Careers rarely develop the way we plan them. Our career path often takes many twists and turns, with particular events, choices and people influencing our direction.

We asked Mary Ita Heffernan from Health Service Executive to give some advice for people considering this job:


Mary Ita Heffernan

Social Worker

Health Service Executive

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  Mary Ita Heffernan

Whilst in secondary school, I changed my mind many a time regarding the career path I wanted to pursue! I always knew that I wanted to work with people but was unsure about the profession which would most suit my interests and skills in this regard.

While in school, I definitely found that being unsure about the type or area of work you want to pursue is a very difficult and confusing position to be in, especially given the array of career choices now available and the pressure one feels in trying to make one’s mind up.

To this end, I would strongly advise anybody in this position to research courses and job descriptions well in order to make the most informed decision possible at that time in your life. 

I recommend one tries to gain as much work experience as possible as it will provide you with valuable insight into your skills, ability, likes/dislikes for certain areas of employment!!!!

Also I would research the courses and job areas as much as possible so that you can make an informed decision regarding your choices. If you can't gain enough information in school, contact the college directly or arrange to talk to somebody who facilitates the course. In particular, it would be really valuable to talk to somebody in the profession to gain a realistic and practical insight into the job.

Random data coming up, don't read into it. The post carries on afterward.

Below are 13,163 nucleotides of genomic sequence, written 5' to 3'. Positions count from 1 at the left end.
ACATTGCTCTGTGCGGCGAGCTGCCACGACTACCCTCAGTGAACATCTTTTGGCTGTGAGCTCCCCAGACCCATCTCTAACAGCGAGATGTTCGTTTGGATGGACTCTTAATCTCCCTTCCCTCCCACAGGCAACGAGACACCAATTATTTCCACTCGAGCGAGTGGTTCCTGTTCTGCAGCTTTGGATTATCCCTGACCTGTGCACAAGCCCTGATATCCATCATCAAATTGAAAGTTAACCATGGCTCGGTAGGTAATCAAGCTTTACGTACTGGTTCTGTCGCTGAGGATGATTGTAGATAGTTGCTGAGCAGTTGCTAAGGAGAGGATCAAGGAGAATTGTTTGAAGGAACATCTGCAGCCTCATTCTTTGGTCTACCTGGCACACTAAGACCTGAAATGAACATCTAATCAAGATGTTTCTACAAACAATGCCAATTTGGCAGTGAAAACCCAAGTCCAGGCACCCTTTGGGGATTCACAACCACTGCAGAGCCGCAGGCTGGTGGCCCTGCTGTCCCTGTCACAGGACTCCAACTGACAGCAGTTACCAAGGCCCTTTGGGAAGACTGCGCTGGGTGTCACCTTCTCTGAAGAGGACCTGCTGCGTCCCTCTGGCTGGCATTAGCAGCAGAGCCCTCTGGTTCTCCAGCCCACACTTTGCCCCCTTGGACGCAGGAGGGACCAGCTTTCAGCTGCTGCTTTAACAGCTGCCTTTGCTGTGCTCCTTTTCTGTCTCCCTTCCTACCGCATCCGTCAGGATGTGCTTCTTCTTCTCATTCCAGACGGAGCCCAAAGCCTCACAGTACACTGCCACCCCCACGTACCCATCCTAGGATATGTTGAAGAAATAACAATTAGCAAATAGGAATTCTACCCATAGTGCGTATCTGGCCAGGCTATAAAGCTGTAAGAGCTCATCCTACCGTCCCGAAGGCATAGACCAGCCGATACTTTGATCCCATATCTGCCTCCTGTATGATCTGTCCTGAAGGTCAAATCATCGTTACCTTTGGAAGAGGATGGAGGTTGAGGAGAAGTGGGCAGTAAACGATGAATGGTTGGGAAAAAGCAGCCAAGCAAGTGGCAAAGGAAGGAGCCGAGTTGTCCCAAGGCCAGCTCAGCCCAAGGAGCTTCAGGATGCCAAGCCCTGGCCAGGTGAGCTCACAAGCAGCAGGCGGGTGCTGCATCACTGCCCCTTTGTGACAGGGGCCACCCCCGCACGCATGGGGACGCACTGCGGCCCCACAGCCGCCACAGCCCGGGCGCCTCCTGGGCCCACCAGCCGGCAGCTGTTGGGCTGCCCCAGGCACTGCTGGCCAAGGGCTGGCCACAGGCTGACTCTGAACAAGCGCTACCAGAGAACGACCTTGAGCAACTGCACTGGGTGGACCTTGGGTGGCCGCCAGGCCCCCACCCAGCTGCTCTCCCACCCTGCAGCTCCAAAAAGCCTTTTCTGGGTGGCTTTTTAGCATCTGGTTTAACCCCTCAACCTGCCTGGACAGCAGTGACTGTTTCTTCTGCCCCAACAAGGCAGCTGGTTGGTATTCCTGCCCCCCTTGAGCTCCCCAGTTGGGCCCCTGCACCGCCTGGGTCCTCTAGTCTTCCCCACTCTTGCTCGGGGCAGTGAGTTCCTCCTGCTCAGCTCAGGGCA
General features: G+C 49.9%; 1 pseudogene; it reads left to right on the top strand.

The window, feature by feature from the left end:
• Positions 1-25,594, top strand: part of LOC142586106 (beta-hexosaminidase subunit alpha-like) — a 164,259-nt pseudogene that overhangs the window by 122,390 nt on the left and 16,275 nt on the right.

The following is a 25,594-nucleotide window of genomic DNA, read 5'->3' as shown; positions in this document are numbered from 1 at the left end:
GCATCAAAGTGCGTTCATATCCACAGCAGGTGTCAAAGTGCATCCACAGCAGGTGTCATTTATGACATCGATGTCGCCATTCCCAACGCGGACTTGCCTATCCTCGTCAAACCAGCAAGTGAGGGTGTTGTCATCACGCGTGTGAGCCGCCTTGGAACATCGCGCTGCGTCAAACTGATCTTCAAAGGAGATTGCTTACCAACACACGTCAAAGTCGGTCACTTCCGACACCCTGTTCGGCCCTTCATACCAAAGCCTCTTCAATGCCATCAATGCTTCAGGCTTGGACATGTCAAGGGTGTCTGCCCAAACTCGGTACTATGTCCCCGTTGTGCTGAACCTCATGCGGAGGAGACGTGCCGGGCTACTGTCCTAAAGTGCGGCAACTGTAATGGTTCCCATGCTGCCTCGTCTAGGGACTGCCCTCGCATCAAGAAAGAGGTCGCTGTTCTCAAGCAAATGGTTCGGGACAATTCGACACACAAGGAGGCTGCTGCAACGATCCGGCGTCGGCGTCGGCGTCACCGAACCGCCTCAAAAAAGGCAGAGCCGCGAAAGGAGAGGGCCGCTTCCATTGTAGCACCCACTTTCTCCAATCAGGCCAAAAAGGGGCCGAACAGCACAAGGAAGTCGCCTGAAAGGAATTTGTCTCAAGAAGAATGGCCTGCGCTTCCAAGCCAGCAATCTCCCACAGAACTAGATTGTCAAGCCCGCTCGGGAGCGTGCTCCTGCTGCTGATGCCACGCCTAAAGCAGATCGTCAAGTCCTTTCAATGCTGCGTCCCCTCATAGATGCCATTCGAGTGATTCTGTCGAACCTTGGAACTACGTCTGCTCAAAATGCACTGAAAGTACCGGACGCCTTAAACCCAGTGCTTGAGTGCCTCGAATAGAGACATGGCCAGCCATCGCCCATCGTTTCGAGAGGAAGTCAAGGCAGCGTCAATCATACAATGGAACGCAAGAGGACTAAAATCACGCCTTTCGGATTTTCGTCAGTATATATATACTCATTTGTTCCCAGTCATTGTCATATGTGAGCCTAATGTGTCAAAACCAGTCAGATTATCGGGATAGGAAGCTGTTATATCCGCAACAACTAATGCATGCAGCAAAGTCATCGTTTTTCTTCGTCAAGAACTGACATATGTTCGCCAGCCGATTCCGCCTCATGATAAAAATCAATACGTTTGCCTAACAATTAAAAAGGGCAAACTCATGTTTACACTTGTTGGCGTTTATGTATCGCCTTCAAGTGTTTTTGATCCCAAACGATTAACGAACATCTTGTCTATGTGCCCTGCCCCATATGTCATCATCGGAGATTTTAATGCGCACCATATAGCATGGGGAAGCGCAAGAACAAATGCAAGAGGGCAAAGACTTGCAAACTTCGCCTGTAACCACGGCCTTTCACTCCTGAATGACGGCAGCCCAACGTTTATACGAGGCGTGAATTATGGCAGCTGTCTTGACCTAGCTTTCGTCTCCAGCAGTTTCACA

Administrative people are interested in work that offers security and a sense of being part of a larger process. They may be at their best operating under supervisors who give clear guidelines, and performing routine tasks in a methodical and reliable way.

They tend to enjoy clerical and most forms of office work, where they perform essential administrative duties. They often form the backbone of large and small organisations alike. They may enjoy being in charge of office filing systems, and using computers and other office equipment to keep things running smoothly. They usually like routine work hours and prefer comfortable indoor workplaces.
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Evidence of disability for CAO

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Evidence of disability for CAO

Monday, March 23, 2015 

Evidence of disability for CAO

"CAO applicants with a disability have more paper work - but it's worth it" writes Guidance Counsellor Aoife Walsh in the Irish Independent Education Supplement.

With the 1st April deadline for submission of additional documents fast approaching, here is her advice: